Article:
Skip to main content

Christian churches in Borneo vow to continue using the word 'Allah'

By Peter Shadbolt, CNN
October 15, 2013 -- Updated 0622 GMT (1422 HKT)
STORY HIGHLIGHTS
  • Churches in Sabah and Sarawak have vowed to continue to use the word "Allah"
  • Church leaders have said they would defy a Malaysian court ruling this week
  • Court ruled a Roman Catholic newspaper could not refer to the Christian God as "Allah"
  • Christians in Malaysia argue that they have used the term for centuries

(CNN) -- Churches in the Malaysian states of Sabah and Sarawak on the island of Borneo have vowed to continue to use the word "Allah" in defiance of a Malaysian court ruling this week that ruled that the word could not be used by a Roman Catholic newspaper to refer to the Christian God.

Christians in Malaysia use the term interchangeably to refer to the Christian and Muslim God, but now a Christian newspaper published in the capital Kuala Lumpur has been told to stop doing so.

The Archbishop of the Anglican Church in South East Asia Datuk Bolly Lapok described the decision as "excessive, utterly irresponsible and grossly demeaning, to say the least.

"In the meantime, Christians in Sabah and Sarawak continue to reverently worship their Allah until the Kingdom comes," Rev. Lapok said in a statement reported in Malaysian media. "What are you going to do about it?"

He said in an earlier statement the decision struck at the constitutional basis of the Malaysian Federation. The Malaysian constitution guarantees freedom of religion while making Islam the state religion.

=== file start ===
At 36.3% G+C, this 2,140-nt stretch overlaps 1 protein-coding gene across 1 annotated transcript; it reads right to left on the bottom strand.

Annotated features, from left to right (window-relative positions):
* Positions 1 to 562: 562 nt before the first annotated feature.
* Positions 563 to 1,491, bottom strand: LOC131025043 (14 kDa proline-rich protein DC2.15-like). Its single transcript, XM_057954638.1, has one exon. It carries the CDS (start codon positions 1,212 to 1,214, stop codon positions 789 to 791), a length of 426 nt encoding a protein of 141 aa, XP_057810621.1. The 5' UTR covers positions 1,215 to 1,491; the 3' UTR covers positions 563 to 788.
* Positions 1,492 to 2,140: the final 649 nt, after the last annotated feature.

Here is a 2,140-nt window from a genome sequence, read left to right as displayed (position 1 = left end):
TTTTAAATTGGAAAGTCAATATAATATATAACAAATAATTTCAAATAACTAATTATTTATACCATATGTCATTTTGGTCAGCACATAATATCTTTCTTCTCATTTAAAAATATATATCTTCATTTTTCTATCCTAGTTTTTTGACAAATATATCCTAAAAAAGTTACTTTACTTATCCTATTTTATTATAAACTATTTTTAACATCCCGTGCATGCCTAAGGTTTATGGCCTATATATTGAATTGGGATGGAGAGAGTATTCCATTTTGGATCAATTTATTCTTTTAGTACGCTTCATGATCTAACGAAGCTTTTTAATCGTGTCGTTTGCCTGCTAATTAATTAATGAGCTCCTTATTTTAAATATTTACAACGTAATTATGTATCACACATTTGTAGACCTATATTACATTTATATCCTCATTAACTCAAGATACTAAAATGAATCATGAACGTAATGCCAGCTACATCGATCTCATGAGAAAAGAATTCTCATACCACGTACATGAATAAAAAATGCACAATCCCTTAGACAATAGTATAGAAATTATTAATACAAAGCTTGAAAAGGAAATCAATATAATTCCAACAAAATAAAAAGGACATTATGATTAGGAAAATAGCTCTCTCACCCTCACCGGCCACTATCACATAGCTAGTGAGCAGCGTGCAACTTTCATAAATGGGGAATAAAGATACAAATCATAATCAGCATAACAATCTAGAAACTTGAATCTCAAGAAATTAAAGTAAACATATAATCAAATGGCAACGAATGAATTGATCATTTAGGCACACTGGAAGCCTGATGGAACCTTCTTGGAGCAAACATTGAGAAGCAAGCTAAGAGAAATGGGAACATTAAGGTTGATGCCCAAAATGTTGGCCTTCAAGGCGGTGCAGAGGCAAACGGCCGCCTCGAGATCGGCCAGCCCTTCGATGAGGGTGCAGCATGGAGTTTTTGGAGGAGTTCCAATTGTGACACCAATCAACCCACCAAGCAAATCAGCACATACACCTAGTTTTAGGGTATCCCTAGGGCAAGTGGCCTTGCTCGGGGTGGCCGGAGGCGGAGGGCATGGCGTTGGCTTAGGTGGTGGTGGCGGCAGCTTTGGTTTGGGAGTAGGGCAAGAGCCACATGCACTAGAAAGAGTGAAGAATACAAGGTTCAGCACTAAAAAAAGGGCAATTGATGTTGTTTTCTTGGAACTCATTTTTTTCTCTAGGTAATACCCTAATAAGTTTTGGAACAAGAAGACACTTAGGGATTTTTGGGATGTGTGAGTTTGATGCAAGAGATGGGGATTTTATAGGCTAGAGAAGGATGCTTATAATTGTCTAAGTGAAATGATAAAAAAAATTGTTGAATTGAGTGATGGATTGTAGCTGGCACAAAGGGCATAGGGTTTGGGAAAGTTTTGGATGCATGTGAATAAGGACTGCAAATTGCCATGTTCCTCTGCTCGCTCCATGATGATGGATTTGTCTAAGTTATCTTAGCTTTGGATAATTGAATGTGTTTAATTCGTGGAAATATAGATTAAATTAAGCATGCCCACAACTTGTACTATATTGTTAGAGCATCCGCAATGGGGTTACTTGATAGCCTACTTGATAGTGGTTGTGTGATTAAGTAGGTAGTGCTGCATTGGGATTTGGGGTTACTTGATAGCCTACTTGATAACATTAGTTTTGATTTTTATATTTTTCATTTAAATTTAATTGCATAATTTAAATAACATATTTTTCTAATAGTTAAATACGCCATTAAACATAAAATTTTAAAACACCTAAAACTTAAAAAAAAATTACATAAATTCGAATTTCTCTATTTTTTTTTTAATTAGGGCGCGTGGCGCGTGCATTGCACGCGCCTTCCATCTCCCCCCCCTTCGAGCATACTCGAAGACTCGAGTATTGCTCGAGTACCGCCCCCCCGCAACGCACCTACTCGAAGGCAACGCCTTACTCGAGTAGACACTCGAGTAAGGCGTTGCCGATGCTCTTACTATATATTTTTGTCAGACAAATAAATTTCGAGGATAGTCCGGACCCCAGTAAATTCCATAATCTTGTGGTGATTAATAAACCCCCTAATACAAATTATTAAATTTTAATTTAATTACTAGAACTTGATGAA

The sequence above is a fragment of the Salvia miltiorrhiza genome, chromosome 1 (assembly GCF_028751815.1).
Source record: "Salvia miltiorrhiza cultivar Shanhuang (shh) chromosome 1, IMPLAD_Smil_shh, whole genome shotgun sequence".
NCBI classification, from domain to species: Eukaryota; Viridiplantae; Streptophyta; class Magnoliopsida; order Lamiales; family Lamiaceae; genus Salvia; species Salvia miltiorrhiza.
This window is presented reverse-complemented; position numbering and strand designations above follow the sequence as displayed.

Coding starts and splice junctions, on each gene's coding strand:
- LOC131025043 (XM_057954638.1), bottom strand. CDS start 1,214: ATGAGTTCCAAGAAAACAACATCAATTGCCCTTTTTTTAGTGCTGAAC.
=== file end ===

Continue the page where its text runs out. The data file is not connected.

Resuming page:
Malaysians worry about election fraud

"We find it completely unacceptable that what are common practices of the Church of Sabah and Sarawak for hundreds of years, and indeed for generations of Christians even before the very idea of Malaysia was conceived, are now proscribed by administrative orders and laws," Rev. Lapok said.

President of the Sabah Council of Churches, Datuk Thomas Tsen, said churches in the state would continue to use the word "Allah" in their church services, publications and prayers.

"We have made a very clear stand and we will stick to it," he said. "We have purged our hearts and minds on whatever decision the court would make. Even if the court decides against us using the word, we will continue to use it."

The unanimous decision by three Muslim judges sitting in Malaysia's appeals court on Monday overturns a 2009 decision from a lower court that permitted The Herald to use the word Allah.

"The usage of the word Allah is not an integral part of the faith in Christianity," chief judge Mohamed Apandi Ali said in the court ruling. "The usage of the world will cause confusion in the community."

The Herald editor Rev. Lawrence Andrew said he was "disappointed and dismayed," and would appeal against the decision.

"It is a retrograde step in the development of law in relation to the fundamental liberty of religious minorities," he said.

The decision comes amid escalating ethnic and religious tension in Malaysia following a bruising election campaign in May in which the ruling coalition -- which has been in power since federation in 1963 -- found its support among urban voters crumbling.

Even if the court decides against us using the word, we will continue to use it
Datuk Thomas Tsen

Prime Minister Najib Razak has attempted to shore up his support among majority ethnic Muslim Malays, by toughening security laws and boosting Malaysia's controversial policy of bumiputra -- a Malay term that literally means "son of the soil" -- which favors the ethnic Malay majority, providing them with preference in employment, business, education and housing.